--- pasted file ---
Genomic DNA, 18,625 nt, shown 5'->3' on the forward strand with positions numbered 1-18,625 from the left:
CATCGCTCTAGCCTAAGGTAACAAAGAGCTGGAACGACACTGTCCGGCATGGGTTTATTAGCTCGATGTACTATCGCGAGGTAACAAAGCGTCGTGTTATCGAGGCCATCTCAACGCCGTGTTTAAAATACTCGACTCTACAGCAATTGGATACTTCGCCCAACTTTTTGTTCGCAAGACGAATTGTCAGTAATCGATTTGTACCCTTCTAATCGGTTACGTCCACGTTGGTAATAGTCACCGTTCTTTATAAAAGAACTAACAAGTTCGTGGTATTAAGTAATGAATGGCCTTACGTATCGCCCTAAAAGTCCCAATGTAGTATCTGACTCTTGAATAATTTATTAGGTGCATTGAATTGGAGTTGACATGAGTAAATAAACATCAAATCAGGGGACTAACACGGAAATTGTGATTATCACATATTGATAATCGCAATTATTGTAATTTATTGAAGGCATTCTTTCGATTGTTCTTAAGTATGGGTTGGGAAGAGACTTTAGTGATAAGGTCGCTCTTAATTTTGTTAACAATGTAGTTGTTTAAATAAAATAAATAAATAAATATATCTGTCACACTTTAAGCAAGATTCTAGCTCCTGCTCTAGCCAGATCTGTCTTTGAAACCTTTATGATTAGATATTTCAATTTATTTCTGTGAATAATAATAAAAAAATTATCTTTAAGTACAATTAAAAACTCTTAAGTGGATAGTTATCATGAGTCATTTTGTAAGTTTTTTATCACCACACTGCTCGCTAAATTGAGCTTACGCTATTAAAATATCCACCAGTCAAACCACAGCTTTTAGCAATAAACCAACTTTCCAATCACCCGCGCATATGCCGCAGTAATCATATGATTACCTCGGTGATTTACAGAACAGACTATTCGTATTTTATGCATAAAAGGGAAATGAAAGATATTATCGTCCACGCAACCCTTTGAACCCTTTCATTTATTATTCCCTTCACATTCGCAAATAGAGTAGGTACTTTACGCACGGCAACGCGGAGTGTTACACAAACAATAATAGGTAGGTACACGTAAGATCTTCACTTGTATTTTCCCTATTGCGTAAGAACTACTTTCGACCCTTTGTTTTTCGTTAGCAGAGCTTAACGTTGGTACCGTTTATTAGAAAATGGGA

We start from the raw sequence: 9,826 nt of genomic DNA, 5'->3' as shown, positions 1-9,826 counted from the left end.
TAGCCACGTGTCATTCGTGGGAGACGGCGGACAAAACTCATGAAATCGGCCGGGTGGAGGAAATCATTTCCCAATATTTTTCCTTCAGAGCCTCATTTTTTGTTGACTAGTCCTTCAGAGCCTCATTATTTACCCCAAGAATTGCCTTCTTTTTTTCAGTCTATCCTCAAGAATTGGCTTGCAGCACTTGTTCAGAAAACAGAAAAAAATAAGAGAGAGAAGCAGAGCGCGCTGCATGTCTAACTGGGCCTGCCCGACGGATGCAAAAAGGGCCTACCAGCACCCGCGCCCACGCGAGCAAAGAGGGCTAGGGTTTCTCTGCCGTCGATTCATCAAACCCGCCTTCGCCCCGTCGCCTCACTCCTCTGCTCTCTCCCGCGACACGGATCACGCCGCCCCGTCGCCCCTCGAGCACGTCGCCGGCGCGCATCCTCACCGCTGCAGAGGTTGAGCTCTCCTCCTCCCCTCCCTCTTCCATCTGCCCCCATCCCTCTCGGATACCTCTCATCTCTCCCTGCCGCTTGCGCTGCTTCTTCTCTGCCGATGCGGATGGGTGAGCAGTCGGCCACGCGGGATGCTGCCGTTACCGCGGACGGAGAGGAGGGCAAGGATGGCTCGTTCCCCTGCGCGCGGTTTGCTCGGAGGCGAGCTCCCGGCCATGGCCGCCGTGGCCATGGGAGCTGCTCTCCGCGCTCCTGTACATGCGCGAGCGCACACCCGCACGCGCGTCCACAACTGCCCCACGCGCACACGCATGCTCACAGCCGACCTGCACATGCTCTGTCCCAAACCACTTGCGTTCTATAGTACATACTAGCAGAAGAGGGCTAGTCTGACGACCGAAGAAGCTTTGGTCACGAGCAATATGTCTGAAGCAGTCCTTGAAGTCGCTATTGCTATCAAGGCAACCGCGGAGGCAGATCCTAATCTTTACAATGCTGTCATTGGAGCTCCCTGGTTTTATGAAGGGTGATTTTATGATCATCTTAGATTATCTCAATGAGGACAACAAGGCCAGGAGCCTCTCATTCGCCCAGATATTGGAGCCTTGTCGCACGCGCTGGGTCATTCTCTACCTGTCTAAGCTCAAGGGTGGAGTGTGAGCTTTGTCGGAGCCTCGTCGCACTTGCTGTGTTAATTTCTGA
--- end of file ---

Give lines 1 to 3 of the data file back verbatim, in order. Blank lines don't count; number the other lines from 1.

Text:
Genomic DNA, 18,625 nt, shown 5'->3' on the forward strand with positions numbered 1-18,625 from the left:
CATCGCTCTAGCCTAAGGTAACAAAGAGCTGGAACGACACTGTCCGGCATGGGTTTATTAGCTCGATGTACTATCGCGAGGTAACAAAGCGTCGTGTTATCGAGGCCATCTCAACGCCGTGTTTAAAATACTCGACTCTACAGCAATTGGATACTTCGCCCAACTTTTTGTTCGCAAGACGAATTGTCAGTAATCGATTTGTACCCTTCTAATCGGTTACGTCCACGTTGGTAATAGTCACCGTTCTTTATAAAAGAACTAACAAGTTCGTGGTATTAAGTAATGAATGGCCTTACGTATCGCCCTAAAAGTCCCAATGTAGTATCTGACTCTTGAATAATTTATTAGGTGCATTGAATTGGAGTTGACATGAGTAAATAAACATCAAATCAGGGGACTAACACGGAAATTGTGATTATCACATATTGATAATCGCAATTATTGTAATTTATTGAAGGCATTCTTTCGATTGTTCTTAAGTATGGGTTGGGAAGAGACTTTAGTGATAAGGTCGCTCTTAATTTTGTTAACAATGTAGTTGTTTAAATAAAATAAATAAATAAATATATCTGTCACACTTTAAGCAAGATTCTAGCTCCTGCTCTAGCCAGATCTGTCTTTGAAACCTTTATGATTAGATATTTCAATTTATTTCTGTGAATAATAATAAAAAAATTATCTTTAAGTACAATTAAAAACTCTTAAGTGGATAGTTATCATGAGTCATTTTGTAAGTTTTTTATCACCACACTGCTCGCTAAATTGAGCTTACGCTATTAAAATATCCACCAGTCAAACCACAGCTTTTAGCAATAAACCAACTTTCCAATCACCCGCGCATATGCCGCAGTAATCATATGATTACCTCGGTGATTTACAGAACAGACTATTCGTATTTTATGCATAAAAGGGAAATGAAAGATATTATCGTCCACGCAACCCTTTGAACCCTTTCATTTATTATTCCCTTCACATTCGCAAATAGAGTAGGTACTTTACGCACGGCAACGCGGAGTGTTACACAAACAATAATAGGTAGGTACACGTAAGATCTTCACTTGTATTTTCCCTATTGCGTAAGAACTACTTTCGACCCTTTGTTTTTCGTTAGCAGAGCTTAACGTTGGTACCGTTTATTAGAAAATGGGA

We start from the raw sequence: 9,826 nt of genomic DNA, 5'->3' as shown, positions 1-9,826 counted from the left end.